Maria Spollin built on her previous experience after five of the 50 residents of Church Farm at Skylarks in West Bridgford, Nottingham tested positive for Covid-19 and eight others showed symptoms
Maria worked for 20 years at Glenfield Hospital in Leicester, so she was at the heart of the swine flu epidemic in 2009 and became a specialist in advanced life support.
Thanks to her extensive knowledge, she used zoning at home. After obtaining permission from the families, she isolated residents infected with the virus and turned the community area into a makeshift room for them, reports Mail Online.
People over 70 are most at risk of contracting the deadly virus, but as of April 23, the 13 patients cared for by Maria were fully recovered and the nursing home was declared free of Covid-19.
Maria said: “It was a very difficult decision to make, weighing the consequences if someone had not caught the virus but was confined with people who had it, I risked putting it at risk.”
Helen Walton, director of Church Farm Skylark, added, “With a care home, you know there is a good chance that the coronavirus will arrive. Maria had discussed with us what we should do, so we were well prepared.
“Four staff members worked 24 hours a day to care for the sick. These workers have been isolated from work colleagues and other residents to prevent the spread of the virus. They worked so hard, changing clothes and bedding and making sure that hygiene was at the highest level. Their professionalism was magnificent. “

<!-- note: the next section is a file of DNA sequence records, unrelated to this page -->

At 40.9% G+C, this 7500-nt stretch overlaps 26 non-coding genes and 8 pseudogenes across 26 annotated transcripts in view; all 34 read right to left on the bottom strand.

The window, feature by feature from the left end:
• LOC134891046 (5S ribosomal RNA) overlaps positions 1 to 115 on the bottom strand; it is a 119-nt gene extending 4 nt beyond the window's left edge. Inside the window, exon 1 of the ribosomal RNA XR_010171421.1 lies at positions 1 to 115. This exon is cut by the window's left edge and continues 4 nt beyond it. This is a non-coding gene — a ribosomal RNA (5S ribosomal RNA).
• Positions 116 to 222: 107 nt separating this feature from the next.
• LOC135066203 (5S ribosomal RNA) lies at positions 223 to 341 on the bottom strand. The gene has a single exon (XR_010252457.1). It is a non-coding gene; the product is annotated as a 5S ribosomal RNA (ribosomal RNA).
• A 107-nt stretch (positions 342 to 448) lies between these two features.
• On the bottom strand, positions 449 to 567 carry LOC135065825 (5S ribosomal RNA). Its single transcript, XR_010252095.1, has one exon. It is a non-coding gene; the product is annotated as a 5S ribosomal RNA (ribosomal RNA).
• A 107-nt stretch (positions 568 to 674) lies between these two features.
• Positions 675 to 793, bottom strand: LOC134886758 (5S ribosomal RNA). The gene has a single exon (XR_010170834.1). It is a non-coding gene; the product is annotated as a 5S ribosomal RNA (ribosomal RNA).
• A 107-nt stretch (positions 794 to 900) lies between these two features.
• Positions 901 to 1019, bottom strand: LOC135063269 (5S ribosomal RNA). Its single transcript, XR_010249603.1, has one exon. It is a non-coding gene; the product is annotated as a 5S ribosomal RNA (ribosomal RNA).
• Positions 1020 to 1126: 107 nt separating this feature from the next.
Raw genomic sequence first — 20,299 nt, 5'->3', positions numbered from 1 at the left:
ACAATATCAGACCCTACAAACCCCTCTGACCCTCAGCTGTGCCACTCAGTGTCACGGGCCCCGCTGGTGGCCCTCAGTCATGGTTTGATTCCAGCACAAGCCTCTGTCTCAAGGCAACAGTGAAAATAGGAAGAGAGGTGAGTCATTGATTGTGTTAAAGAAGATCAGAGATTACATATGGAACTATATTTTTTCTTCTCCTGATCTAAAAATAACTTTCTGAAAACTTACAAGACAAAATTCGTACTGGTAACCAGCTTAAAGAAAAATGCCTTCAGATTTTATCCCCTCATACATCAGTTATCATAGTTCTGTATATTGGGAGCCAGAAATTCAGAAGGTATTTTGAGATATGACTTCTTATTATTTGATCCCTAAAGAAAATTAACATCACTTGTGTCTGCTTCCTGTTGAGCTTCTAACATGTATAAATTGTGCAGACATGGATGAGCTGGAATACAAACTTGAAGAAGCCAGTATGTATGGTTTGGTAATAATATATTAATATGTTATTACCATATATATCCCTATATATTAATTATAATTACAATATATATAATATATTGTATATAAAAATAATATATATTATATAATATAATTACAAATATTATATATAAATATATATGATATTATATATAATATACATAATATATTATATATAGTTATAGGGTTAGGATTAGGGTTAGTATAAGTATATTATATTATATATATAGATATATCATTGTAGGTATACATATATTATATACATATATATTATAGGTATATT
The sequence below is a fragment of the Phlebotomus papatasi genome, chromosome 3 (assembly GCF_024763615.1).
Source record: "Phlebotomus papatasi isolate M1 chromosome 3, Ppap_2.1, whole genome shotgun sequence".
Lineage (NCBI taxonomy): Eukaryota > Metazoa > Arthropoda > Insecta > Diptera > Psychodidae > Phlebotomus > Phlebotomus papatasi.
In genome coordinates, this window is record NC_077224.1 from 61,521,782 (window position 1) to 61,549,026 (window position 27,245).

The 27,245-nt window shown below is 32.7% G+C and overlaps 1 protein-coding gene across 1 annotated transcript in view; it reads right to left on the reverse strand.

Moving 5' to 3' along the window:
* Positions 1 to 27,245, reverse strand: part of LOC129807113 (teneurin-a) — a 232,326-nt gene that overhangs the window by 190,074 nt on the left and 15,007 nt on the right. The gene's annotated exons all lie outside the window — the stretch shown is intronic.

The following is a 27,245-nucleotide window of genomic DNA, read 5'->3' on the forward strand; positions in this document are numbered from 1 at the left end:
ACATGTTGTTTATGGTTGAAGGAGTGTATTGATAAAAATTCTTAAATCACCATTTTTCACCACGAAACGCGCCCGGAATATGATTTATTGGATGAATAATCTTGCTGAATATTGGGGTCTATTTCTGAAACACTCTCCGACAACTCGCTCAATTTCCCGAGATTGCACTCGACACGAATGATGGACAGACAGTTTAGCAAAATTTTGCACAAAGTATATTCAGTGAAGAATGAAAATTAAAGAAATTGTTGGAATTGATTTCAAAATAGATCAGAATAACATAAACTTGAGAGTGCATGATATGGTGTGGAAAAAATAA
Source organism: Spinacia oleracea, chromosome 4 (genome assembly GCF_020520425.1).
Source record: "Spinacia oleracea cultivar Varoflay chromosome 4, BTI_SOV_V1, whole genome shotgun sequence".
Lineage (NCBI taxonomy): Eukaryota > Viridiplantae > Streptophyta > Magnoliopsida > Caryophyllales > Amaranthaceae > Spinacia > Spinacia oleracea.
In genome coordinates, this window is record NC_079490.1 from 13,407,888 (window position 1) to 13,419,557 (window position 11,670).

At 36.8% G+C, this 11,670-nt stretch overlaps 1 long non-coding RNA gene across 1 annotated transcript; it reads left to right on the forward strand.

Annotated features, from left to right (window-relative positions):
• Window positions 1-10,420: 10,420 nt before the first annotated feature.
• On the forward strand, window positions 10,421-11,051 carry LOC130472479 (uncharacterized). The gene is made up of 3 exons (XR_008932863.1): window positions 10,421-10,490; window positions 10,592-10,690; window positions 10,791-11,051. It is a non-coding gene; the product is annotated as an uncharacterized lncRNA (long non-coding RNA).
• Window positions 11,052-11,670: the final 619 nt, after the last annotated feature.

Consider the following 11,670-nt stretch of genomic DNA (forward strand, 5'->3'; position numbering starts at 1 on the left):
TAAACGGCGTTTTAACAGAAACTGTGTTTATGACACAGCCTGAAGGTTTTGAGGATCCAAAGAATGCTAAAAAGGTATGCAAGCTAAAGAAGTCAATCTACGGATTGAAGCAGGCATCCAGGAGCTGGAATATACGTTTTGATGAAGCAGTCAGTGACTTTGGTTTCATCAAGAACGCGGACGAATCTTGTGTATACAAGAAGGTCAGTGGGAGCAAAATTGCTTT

Retired Brigadier Peter Stevenson was the first resident to contract the virus.
He showed signs of having Covid-19 after developing a cough and sore throat before celebrating his 86th birthday the same day the house was declared free from coronavirus.
The house makeshift service has been thoroughly cleaned in case the virus returns.
The news comes as devastating official figures show nursing homes have suffered more than 4,000 deaths from coronavirus in just two weeks,
Some 4,343 “suspected or confirmed” deaths from Covid-19 involvement were reported to the Care Quality Commission between April 10 and 24.
The staggering figure – a new method of counting deaths – is a huge increase from the latest official figure for the number of people in coronavirus dying care homes.
And the actual total will be higher.
CQC figures do not cover Scotland, Wales or Northern Ireland. There is a delay of up to three days to report each death. And they do not cover deaths notified to the CQC before April 10, when a new method of recording the alleged Covid-19 was introduced.